Supporting Market Access, One Farmer at a Time

In late February, partners throughout the Central Appalachian Food Corridor project celebrated a project milestone of supporting market access, one farmer at a time, with generous support from the Central Appalachian Network (CAN) and the Appalachian Regional Commission’s (ARC) POWER Initiative.

This past December, Rhonda Dortch, owner of Bluestone Mountain Farm in Summers County, WV contacted Rosemary, ACEnet’s (The Appalachian Center for Economic Networks) Special Projects Coordinator, looking for delivery options to ship 5,000 pounds of heirloom shelled corn she’d grown and was selling to a new distillery in Davis, WV. “Working with partners across the state of WV, I thought this would be a prime opportunity to connect KISRA’s (Kanawha Institute for Social Research and Action) new delivery service with a farmer in need – a win-win for both the service provider and customer,” Rosemary said.


ACEnet’s partners across Central Appalachia provided different services to make the delivery a success. Bill Woodrum at Marshall University’s Robert C. Byrd Institute connected Farmer Rhonda with the owner of the new distillery. Rosemary coordinated with Joey Aloi, KISRA’s Food Hub Manager and Farmer Rhonda to make sure everyone was on the same page with day-of delivery logistics. A driver working for Huntington-based social enterprise Refresh Appalachia agreed to drive the truck that would ship the high-quality Bloody Butcher heirloom corn from Rhonda’s farm to the distillery. Financial viability and DOT compliance are also important, and partners Appalachian Sustainable Development based out of Abingdon, Virginia helped KISRA identify associated expenses and provided guidance on proper insurance and registration for their truck, which will also allow KISRA to provide delivery services across state lines in the future.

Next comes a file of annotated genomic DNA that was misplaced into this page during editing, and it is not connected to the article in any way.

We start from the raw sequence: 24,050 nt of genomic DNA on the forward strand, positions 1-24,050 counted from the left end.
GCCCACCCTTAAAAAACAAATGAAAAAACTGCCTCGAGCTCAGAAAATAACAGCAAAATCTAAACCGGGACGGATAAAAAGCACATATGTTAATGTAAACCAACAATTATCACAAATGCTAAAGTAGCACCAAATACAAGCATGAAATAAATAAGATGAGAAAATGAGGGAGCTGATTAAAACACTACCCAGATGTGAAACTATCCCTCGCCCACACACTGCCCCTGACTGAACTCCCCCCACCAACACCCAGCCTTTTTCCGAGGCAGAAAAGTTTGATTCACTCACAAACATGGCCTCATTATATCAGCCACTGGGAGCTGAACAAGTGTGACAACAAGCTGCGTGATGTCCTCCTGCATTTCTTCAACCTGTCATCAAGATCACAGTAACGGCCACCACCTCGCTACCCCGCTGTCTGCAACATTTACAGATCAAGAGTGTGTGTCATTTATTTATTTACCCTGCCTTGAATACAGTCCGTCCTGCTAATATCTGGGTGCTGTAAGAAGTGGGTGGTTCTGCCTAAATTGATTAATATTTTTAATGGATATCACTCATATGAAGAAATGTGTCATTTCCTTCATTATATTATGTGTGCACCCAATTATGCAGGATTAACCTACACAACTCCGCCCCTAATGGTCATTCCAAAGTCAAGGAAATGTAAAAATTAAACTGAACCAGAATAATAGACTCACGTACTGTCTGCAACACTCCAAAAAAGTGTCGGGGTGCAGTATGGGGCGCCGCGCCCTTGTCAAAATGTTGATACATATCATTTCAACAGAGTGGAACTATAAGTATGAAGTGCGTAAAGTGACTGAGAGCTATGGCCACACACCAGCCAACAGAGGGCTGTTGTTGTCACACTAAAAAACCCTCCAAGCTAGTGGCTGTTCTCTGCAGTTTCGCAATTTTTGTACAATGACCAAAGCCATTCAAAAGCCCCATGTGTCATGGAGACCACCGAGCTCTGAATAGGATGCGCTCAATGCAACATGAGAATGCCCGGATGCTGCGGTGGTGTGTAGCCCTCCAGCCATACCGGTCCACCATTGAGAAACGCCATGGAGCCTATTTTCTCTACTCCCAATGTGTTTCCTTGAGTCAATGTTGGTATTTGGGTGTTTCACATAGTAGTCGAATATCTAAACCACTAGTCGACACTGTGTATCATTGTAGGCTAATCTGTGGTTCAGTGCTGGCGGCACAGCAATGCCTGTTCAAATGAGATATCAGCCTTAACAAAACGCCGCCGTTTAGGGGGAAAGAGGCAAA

SUPPORTING MARKET ACCESS, ONE FARMER AT A TIME“It was an unreal feeling when the corn left my farm,” Rhonda said. With all her corn sold and delivered in the same day, Farmer Rhonda is now able to shift her focus on marketing other value-added products she creates, like her high-quality goats-milk soap.

This story is just one of many illustrating the importance of partnerships across the region, supporting market access, one farmer at a time, and how businesses and support service organizations come together to increase market access in a region transitioning from a coal-based economy.

Stay tuned for more success stories from the food and farming economy in Central Appalachia!

This work is made possible with generous investment from the Appalachian Regional Commission’s (ARC) POWER initiative and the Central Appalachian Network (CAN). The POWER initiative is an integrated, multi-agency effort to invest federal economic and workforce development resources in communities and regions negatively impacted by changes in the coal economy. CAN’s mission is to work with individuals, community leaders, businesses, policy makers, nonprofit organizations, and others to develop and deploy new economic strategies that create wealth and reduce poverty while conserving and restoring the environment.

Written by ACEnet Special Projects Coordinator, Rosemary Roe